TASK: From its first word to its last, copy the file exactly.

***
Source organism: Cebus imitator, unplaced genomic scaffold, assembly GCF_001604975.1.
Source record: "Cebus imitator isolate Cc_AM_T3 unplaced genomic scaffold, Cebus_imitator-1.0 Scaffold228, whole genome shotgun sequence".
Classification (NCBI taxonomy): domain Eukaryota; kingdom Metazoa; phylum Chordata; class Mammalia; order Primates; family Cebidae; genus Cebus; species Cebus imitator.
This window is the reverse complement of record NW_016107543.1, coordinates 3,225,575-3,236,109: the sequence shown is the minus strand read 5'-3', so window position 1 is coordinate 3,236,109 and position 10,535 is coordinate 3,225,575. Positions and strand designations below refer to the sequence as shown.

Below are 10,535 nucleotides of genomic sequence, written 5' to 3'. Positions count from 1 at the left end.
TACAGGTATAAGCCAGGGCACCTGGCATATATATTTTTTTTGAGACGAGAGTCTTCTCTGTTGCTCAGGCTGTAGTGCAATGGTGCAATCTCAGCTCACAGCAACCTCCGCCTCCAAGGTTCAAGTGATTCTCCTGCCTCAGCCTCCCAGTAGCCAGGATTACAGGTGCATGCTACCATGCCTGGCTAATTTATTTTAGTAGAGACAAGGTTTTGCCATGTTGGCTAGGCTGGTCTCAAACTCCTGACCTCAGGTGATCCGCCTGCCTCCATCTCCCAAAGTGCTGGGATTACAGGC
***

Source organism: Cebus imitator, unplaced genomic scaffold, assembly GCF_001604975.1.
Source record: "Cebus imitator isolate Cc_AM_T3 unplaced genomic scaffold, Cebus_imitator-1.0 Scaffold228, whole genome shotgun sequence".
Classification (NCBI taxonomy): domain Eukaryota; kingdom Metazoa; phylum Chordata; class Mammalia; order Primates; family Cebidae; genus Cebus; species Cebus imitator.
This window is the reverse complement of record NW_016107543.1, coordinates 3,225,575-3,236,109: the sequence shown is the minus strand read 5'-3', so window position 1 is coordinate 3,236,109 and position 10,535 is coordinate 3,225,575. Positions and strand designations below refer to the sequence as shown.

Below are 10,535 nucleotides of genomic sequence, written 5' to 3'. Positions count from 1 at the left end.
TACAGGTATAAGCCAGGGCACCTGGCATATATATTTTTTTTGAGACGAGAGTCTTCTCTGTTGCTCAGGCTGTAGTGCAATGGTGCAATCTCAGCTCACAGCAACCTCCGCCTCCAAGGTTCAAGTGATTCTCCTGCCTCAGCCTCCCAGTAGCCAGGATTACAGGTGCATGCTACCATGCCTGGCTAATTTATTTTAGTAGAGACAAGGTTTTGCCATGTTGGCTAGGCTGGTCTCAAACTCCTGACCTCAGGTGATCCGCCTGCCTCCATCTCCCAAAGTGCTGGGATTACAGGC